Finally, the new layout can be exported to the `powebi` folder by calling the `export` function. Subsequently, by calling `write` the content of this folder is formatted to a `.pbix` file and written to the `gen` folder. This folder includes all generated reports.

```python
def export(layout: dict): ...
def write(filename: str='gen-report'): ...
```

`export` must be called prior to `write` which takes a filename (without file extension) as argument.

### High-Level Functionality

The framework provides a range of high-level functions to operate more easily. These combine some of the functions descriped above. Calling `export_write` means that `export` and `write` no longer has to be called separately and are thus substitued with a one-liner. The functions `debug_export_write` and `store_many_create` have a similar relationship.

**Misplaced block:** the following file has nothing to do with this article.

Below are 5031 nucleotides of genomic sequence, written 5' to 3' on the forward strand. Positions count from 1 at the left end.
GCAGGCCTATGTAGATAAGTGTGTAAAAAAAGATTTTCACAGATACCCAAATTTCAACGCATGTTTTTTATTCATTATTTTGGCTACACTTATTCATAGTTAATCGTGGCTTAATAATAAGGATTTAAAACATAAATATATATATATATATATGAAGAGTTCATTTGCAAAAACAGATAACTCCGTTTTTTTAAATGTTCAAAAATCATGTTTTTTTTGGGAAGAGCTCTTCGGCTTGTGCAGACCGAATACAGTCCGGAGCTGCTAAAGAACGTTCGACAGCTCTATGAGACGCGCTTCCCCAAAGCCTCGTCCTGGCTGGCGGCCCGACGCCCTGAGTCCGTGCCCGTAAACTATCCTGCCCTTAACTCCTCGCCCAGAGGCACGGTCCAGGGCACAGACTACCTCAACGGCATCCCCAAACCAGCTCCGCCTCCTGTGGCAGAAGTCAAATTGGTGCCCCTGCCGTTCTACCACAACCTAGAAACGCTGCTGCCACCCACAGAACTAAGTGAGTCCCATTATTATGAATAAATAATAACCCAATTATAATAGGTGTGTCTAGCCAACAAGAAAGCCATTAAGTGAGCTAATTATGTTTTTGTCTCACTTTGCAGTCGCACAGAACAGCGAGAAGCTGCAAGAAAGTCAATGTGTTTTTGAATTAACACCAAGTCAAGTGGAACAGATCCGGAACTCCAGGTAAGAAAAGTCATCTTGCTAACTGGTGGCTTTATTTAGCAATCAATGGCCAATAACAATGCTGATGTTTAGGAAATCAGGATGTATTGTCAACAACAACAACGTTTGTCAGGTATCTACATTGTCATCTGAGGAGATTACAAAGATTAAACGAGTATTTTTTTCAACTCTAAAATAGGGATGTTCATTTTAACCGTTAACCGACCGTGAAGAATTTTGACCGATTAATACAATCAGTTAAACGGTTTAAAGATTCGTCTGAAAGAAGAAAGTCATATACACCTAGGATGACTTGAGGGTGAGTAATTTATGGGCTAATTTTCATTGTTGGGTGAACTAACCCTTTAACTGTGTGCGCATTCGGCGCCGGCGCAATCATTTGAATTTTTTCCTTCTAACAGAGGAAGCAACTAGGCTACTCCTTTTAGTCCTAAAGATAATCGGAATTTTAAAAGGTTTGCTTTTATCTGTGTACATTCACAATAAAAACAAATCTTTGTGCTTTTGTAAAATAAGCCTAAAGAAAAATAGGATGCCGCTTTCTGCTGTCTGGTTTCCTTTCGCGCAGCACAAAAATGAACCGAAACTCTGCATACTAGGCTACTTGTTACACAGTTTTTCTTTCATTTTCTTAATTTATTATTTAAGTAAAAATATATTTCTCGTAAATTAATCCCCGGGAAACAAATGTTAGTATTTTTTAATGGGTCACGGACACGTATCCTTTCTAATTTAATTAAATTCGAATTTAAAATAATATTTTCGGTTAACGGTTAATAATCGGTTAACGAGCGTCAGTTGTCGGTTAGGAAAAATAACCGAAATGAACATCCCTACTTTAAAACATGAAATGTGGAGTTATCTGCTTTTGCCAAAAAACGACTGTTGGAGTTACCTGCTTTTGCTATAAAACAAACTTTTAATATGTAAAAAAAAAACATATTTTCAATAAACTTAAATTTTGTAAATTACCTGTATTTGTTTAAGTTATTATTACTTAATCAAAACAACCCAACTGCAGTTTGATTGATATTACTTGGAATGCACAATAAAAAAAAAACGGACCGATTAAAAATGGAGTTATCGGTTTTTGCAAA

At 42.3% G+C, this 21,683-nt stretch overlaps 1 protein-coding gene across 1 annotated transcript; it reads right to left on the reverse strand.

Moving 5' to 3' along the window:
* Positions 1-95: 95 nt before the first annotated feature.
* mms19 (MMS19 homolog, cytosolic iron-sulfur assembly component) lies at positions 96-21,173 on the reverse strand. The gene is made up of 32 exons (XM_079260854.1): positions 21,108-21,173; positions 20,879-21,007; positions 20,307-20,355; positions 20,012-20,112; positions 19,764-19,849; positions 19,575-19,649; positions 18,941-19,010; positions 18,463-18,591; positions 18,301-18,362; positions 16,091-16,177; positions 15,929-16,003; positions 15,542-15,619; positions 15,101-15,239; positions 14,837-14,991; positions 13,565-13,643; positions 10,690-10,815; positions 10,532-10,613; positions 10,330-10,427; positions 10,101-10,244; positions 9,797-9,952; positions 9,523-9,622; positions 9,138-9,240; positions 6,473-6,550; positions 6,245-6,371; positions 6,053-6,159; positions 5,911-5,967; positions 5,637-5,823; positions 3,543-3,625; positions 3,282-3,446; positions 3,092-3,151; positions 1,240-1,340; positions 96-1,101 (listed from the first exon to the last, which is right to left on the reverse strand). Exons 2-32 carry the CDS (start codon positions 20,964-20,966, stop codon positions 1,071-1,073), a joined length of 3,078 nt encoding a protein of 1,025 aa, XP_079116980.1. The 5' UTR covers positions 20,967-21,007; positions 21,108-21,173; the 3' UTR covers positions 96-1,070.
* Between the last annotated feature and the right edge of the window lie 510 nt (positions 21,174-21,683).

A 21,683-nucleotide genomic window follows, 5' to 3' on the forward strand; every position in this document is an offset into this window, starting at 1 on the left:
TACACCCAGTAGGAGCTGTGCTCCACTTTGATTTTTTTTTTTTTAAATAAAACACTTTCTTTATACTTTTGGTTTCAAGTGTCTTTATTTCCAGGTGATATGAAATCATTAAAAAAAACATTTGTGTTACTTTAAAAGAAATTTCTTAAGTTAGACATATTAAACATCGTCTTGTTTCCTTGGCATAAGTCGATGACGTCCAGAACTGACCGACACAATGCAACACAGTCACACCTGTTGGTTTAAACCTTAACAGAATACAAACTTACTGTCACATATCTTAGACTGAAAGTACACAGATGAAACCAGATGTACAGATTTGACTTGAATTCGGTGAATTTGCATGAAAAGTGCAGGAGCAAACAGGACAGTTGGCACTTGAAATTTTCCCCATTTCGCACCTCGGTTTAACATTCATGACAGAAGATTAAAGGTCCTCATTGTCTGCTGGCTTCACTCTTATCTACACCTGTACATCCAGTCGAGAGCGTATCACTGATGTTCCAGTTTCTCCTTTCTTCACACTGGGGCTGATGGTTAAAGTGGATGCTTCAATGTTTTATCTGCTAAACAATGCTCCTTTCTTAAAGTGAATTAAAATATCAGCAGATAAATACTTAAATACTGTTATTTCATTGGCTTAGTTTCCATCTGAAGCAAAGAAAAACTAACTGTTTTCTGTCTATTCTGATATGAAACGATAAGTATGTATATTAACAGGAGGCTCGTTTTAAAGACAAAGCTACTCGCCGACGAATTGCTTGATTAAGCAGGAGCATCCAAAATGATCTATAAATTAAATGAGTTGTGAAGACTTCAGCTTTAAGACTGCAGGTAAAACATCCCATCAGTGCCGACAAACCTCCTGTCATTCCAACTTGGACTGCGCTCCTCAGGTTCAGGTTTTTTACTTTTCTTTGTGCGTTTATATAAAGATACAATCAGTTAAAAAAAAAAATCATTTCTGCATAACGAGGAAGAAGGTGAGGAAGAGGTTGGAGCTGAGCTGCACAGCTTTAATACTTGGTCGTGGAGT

```python
def export_write(layout: dict, filename: str='gen-report'): ...
def debug_export_write(layout: dict, filename: str='gen-report'): ...
def store_many_create(layout: dict, *_object: barchart_obj or linechart_obj or display_obj or table_obj or textbox_obj or dropdown_obj or tuple): ...
```

### Debugging

`debug_copy` stores a pretty JSON-formatted version of the configured Layout in the `etc` folder.

```python
def debug_copy(layout: dict):
```

### Layout Operations

The `model` module exposes functions to set the default background color, adjust the maximal width and height of the pbix report.

```python
def background_color(layout: dict, color: int, color_strength: float, section :int=0): ...
def set_max_width(layout: dict, width: int, section:int=0): ...
def set_max_height(layout: dict, height: int, section:int=0): ...
```
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## Visual Elements

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**Note:** All functions described in this section are from the `make` module.